Every November, the small college town of Charlottesville welcomes a wide array of talented actors, producers, writers, and directors at the Virginia Film Festival. During this wonderful event, there are about 120 films to check out. 2014 has been a particularly great year for the festival, which wraps up tonight. Headliners included Barry Levinson, the cast of “Big Stone Gap,” Frank Langella (“Frost/Nixon”), Katie Couric, writer and director Victor Levin and more. There are some milestones worth noting, such as the 75th anniversary of “The Wizard of Oz,” the 25th for “Dead Poets Society,” and the 100th anniversary of Charlie Chaplin to name a few.
Advantages of a Smaller Film Festival
Sadly, the small time frame of the festival means you can’t be in two places at once and you probably can’t hit up every event that you want to attend. Nonetheless, you’re always in for a fantastic experience, given the advantages that a smaller festival offers in contrast to the crush of something as large as say, Tribeca. You can line up right when the doors open for a show and still make the front row, which furnishes you with the perfect vantage point for photo taking during the panel discussions. Kudos to Charlottesville for generally having orderly attendees!
The panel discussions this year have been top notch, with NYU film critic and professor Harry Chotiner at the helm of the larger screenings such as “Big Stone Gap” and “5 to 7.” Questions have been insightful and probing, but also generated a lot of laughs, as in the cases of Jasmine Guy, Adriana Trigiani, and Frank Langella. Harry Chotiner balanced the sessions well with his questions, but he left plenty of time for audience members to chime in with their own inquiries. On top of that, these screenings are reasonably priced, with “5 to 7” at about $9.00 and “Big Stone Gap” at the upper end of $25.00. “Big Stone Gap” sold out in five minutes during the online ticket sale, but luckily a limited number of tickets were released days before for last minute hopefuls (myself included).
The Future of the VFF?
The Virginia Film Festival seems to be getting bigger with every passing year, an achievement largely due to the hard work of the festival’s director, Jody Kielbasa. Kielbasa is also the Vice Provost for the Arts at the University of Virginia, which has devoted a lot of energy and funds to promoting the arts in the community. In saying that the VFF is “bigger,” I don’t mean strictly that the elite of Hollywood are gracing Downtown Charlottesville with their presence. Certainly, we attract big names in the industry like Patrick Wilson, Frank Langella, and Barry Levinson. Rather, we see top quality independent productions which happen to have those types of actors and directors. Such independent films are smart, heartwarming, and insightful: endeavors that deserve to reach the heights of the box office through small town initiatives and word-of-mouth in social media.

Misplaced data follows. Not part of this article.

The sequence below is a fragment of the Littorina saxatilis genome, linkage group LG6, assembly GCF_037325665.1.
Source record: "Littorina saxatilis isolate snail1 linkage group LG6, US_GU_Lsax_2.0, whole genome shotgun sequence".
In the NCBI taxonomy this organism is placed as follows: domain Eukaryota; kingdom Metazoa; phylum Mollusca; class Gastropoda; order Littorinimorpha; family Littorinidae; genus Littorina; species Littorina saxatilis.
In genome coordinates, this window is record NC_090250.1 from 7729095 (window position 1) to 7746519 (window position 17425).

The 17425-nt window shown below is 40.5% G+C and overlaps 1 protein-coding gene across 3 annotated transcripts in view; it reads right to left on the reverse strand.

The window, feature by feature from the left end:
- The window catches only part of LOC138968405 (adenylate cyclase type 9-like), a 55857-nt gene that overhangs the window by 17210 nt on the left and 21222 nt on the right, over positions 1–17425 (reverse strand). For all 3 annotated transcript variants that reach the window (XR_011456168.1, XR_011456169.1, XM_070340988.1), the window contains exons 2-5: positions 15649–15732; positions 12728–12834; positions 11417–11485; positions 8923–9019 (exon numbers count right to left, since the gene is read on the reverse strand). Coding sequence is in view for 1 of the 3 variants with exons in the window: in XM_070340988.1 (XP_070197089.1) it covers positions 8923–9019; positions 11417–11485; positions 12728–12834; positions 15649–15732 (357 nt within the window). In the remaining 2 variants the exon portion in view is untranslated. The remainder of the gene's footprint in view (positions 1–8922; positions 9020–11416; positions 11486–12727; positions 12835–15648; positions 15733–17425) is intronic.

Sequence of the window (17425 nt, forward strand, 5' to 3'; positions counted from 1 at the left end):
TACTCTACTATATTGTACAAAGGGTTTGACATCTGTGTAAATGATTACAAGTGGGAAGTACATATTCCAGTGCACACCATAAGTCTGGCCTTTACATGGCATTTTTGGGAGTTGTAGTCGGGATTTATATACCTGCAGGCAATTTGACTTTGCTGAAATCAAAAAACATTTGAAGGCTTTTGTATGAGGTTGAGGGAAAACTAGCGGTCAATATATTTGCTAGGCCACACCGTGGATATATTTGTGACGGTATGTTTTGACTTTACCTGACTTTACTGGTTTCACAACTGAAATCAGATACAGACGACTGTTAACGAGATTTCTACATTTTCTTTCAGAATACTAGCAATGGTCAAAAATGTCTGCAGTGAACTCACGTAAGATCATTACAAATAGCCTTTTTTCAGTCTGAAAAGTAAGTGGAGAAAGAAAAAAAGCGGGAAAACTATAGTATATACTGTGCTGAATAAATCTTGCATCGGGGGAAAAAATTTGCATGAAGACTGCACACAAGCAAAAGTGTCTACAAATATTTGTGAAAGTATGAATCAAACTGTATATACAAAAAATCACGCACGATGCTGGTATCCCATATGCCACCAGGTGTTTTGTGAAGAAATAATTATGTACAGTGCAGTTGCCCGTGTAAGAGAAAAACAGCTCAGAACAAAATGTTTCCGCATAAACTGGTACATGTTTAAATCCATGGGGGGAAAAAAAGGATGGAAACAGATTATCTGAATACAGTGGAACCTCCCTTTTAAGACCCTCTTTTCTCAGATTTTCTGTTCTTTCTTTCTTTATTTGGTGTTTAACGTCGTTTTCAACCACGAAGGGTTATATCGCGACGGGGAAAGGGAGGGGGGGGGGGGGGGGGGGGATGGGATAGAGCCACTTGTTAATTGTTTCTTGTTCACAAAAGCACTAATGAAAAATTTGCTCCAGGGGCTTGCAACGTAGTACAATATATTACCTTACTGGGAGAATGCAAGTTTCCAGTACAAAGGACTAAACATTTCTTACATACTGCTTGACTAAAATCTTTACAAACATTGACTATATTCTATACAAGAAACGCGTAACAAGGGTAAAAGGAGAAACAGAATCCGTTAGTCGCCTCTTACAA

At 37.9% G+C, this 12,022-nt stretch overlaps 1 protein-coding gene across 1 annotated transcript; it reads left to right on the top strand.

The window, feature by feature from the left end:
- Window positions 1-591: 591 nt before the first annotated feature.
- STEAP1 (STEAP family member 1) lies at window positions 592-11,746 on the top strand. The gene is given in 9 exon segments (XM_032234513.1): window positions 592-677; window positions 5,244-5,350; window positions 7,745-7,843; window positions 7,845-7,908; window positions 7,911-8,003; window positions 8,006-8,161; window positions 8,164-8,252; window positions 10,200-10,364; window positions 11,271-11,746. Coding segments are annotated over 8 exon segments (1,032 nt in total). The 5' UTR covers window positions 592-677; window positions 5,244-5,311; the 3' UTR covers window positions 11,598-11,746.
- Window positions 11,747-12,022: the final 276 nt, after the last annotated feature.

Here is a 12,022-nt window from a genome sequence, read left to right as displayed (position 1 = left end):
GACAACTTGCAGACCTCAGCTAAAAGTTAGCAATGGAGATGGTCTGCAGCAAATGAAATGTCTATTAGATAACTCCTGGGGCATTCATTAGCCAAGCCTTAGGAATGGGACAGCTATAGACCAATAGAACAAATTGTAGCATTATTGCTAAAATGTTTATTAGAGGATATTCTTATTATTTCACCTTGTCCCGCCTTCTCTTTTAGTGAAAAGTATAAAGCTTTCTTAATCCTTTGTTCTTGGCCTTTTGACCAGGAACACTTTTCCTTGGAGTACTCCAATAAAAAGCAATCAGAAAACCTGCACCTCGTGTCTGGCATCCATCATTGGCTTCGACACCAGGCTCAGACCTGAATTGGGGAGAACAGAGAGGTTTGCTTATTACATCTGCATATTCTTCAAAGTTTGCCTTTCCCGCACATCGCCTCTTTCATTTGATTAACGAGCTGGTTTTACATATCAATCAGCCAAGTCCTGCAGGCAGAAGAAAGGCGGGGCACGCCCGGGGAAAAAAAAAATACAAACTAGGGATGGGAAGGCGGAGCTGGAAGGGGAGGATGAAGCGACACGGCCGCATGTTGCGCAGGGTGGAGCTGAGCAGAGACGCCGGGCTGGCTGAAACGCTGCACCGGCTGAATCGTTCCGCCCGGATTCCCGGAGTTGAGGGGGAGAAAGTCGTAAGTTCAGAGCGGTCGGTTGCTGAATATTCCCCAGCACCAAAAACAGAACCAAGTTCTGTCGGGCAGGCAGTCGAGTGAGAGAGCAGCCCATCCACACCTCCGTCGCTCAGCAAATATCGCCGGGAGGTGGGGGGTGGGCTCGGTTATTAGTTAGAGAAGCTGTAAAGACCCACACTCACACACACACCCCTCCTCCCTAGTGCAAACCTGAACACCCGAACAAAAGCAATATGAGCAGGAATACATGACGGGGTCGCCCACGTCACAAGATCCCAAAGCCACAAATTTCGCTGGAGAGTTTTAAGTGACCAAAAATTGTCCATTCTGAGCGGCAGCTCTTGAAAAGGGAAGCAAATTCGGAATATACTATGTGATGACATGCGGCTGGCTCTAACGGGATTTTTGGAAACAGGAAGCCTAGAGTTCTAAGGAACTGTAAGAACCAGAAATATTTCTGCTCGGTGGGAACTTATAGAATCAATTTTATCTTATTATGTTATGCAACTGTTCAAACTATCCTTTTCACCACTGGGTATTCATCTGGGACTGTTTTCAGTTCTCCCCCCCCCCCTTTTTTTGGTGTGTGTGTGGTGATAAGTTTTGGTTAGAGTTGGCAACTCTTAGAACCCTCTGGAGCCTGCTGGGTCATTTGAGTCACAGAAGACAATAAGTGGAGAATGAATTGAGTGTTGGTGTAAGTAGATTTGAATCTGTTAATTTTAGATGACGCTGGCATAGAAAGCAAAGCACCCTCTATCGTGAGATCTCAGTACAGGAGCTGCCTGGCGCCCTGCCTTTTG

I believe the VFF has set a great course for future years, as it promotes current and future talent. Governor Terry McAuliffe emphasized on opening night that Virginia is a power player in relation to L.A. and N.Y., which is increasingly seeing film productions being created in other parts of the country. Because of that, I think that the VFF can bring in more overseas projects. For instance, Robert Carlyle’s directorial debut, “The Legend of Barney Thomson,” is slated to come out next year through Myriad Pictures and would be a stellar addition to the lineup.
The Best Part?
You may have guessed the best part of the Virginia Film Festival from the visual hints I’ve dropped throughout this post. If you know where to look, it’s rather easy to run across an actor, writer, or a director at the festival and speak to him/her in person, without too much interference from an entourage. Of course, being a volunteer at the events can be helpful (to yourself and the community), but isn’t always the key to getting “an in.” Actually, in most cases, there is no entourage to contend with. It’s a relaxed, fun, and safe environment for everyone.
At the “Frost/Nixon” screening, I managed to get the last front row seat prior to Langella’s discussion panel with Watergate researcher Ken Hughes. I’d asked a gentleman if the seat next to him was taken and it was not. After the talk, I got up for a few words with Mr. Langella. Unbeknownst to me, that entire session I had been sitting next to the former co-executive producer of “Man Men,” Victor Levin. It made for an interesting conversation after the “5 to 7” screening later that evening, where I also ran into Frank Langella again.
2014 has been an amazing year for the Virginia Film Festival. Watch out for 2015 and be sure to come out for the excitement!